But we don't care what the game is about, really. On the surface, The Unspoken is a fighter/shooter combo where players battle royale in versus-style magic duels. Whatever, big deal. What we really care about is that The Unspoken manages to bring that magical feeling to the player — many of the controls are motion-based, meaning that you're blocking attacks, throwing spells, and using your body to play.
Is your gamer a little too engrossed in the game? Are you afraid that your child's ceaseless hours in front of a screen are turning the kid into a vapid, emotionless automaton? Do you want your child to have a marketable, useful skill other than the ability to press "X" on a controller really quickly?
Robotics kits! There are a thousand and one different kits that can guide your child in a thousand and one different projects. Little programmable cars. Cute little robots that wave. Programmable doo-dads. Robotics kits are, coincidentally, the gateway drug to a career in electrical, computer and mechanical engineering. Get your kids hooked on building stuff and they'll be hitting those six figures at their successful STEM job in no time.
Downside? Some of these kits require parental accompaniment. So you must be prepared to get in on the science with your child.
Dead Rising 4 (PC, Xbox One)
Society hopped aboard the zombie train years ago and won't get off that train until it crashes. We will never escape the cultural infection that is zombie movies, games, books, TV shows... So, of course, there is a fourth "Dead Rising." And of course you should get it for your giftee. This beat-em-up horror franchise will feed their insatiable need for zombie media for yet another calendar year.
The game's release carefully notes that this iteration does not, in fact, include a timer system but still revolves around an open world survival setting. But the biggest question remains — will the zombie hype ever end? Probably, eventually. But we birthed the societal obsession with vampires in the 1800s, and still haven't gotten over that.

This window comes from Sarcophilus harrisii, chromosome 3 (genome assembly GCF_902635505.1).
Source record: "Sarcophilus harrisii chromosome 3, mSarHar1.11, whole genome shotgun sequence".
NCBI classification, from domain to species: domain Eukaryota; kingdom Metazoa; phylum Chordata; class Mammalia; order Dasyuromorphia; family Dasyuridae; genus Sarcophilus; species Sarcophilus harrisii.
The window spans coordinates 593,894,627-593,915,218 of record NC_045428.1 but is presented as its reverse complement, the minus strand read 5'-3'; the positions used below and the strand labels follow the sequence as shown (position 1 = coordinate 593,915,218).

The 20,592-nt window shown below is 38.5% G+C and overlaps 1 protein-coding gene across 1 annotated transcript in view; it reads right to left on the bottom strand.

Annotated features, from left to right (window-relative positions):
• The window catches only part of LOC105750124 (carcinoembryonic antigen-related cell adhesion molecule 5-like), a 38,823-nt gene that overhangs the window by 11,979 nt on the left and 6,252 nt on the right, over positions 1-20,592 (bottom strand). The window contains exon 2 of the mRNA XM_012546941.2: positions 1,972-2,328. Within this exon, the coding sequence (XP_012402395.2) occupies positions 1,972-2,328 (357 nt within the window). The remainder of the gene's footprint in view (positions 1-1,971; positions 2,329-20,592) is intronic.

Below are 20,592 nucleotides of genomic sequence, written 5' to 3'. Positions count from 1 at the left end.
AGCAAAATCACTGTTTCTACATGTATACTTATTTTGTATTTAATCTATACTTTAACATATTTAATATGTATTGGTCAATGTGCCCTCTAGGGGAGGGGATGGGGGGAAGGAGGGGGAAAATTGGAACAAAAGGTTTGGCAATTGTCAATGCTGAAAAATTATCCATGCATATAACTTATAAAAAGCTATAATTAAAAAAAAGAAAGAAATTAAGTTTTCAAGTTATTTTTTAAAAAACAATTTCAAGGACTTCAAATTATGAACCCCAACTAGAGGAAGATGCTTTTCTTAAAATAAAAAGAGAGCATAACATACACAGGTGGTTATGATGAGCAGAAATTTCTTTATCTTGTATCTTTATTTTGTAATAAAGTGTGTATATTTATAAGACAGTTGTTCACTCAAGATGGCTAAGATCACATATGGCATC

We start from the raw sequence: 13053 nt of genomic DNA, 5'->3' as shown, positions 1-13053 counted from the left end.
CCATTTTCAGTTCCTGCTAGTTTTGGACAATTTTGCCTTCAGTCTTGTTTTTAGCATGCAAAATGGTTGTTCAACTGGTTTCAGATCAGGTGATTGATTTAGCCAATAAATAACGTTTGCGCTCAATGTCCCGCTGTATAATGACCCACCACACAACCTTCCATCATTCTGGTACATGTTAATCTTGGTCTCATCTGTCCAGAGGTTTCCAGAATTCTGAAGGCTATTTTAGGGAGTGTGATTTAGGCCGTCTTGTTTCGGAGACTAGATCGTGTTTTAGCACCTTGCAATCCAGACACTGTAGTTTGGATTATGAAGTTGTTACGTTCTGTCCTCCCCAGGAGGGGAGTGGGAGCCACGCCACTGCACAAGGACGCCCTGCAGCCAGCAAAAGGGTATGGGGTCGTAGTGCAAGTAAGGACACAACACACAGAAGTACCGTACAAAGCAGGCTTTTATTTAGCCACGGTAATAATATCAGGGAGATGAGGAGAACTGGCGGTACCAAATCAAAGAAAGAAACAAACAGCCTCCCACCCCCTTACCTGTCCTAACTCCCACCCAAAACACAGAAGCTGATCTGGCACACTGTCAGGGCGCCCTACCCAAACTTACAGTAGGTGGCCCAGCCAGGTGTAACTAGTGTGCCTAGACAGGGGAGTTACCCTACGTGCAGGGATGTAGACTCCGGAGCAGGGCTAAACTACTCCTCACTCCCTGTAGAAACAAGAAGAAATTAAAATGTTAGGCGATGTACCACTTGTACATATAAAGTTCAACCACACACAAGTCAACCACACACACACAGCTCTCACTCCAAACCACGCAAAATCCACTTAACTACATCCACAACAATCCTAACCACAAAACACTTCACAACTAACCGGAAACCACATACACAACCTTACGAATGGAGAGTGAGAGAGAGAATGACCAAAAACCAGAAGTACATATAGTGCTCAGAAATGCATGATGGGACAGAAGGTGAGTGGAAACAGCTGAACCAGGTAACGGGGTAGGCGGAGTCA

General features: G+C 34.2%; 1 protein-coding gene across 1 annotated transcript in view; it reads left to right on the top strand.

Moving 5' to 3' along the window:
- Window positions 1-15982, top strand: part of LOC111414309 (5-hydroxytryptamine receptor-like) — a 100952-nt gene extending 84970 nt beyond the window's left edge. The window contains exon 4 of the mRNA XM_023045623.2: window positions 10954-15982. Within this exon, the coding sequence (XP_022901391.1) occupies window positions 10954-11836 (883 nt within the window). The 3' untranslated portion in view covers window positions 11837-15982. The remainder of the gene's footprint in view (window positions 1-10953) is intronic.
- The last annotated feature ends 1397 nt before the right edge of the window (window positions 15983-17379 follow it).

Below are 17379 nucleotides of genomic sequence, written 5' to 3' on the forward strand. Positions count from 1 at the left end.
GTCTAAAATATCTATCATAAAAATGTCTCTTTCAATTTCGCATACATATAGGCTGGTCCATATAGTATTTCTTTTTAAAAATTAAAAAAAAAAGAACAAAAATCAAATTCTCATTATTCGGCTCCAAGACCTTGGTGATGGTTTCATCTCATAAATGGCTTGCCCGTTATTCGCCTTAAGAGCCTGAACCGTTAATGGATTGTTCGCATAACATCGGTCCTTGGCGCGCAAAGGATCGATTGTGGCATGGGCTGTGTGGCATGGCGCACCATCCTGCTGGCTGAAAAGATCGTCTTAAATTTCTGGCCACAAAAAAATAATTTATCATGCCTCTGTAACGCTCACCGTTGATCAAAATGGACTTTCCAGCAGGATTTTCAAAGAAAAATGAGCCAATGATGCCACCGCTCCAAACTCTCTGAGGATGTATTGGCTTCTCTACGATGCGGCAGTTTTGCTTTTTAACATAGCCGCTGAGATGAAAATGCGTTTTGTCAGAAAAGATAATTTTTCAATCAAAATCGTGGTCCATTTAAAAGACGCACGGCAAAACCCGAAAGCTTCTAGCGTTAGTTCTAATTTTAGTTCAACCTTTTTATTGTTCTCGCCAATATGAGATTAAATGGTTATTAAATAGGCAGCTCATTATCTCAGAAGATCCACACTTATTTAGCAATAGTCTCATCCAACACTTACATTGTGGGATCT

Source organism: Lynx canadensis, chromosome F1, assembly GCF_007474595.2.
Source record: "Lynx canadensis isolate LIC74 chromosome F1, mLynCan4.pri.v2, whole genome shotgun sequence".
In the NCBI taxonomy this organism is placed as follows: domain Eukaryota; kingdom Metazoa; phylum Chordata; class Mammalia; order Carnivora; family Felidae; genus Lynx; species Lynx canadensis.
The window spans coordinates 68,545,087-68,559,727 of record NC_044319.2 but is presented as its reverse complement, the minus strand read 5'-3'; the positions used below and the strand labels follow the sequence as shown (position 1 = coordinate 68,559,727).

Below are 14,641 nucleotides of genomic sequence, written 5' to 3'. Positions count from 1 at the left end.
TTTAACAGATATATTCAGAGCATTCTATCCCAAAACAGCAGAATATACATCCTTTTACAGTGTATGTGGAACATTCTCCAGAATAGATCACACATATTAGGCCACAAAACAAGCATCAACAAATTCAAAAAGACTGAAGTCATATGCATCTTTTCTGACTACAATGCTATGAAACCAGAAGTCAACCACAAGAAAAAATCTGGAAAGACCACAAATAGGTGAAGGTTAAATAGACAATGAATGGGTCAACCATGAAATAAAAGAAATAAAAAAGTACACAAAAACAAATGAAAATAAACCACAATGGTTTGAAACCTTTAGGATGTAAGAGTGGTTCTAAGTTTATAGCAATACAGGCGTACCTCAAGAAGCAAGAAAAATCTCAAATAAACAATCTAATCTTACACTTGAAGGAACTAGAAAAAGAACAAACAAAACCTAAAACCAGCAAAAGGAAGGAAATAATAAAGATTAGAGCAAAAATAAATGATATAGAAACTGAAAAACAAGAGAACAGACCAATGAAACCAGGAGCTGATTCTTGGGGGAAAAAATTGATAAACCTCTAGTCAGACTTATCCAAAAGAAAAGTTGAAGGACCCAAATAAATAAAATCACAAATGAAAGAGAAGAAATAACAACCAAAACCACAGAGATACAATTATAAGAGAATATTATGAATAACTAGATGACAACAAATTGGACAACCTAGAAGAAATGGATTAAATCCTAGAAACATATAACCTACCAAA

Overwatch (PC, Xbox One, PS4)
Overwatch, rated for ages 13 and up, focuses on team-based multiperson online first-person shooting and has become stupidly popular. Although the game has been floating around in beta for a while now, it was recently announced that competitive leagues for the game are slated for 2017. So get your loved one set up with the game, and get them practicing before the big kids come out to play.
Maybe you really messed up in 2016 and want to give a gift that says sorry. Maybe it's your first anniversary and you're still trying to impress your partner with thoughtful, slightly overdone gifts. Maybe your giftee has a ridiculously specific use case for making small, plastic models of things.
A 3-D printer can be the gifting solution you desire. Spend anywhere from $200 to $6,000 on one, depending on how much you want to project a message of "I'm trying to buy your love with cool gadgets." Buy this for the hip, techie creative in your life. Buy it for the basement-dwelling D&D player who wants to make his own gaming miniatures. Buy it for the do-it-yourselfer who will have a blast making their own parts and pieces for various projects. n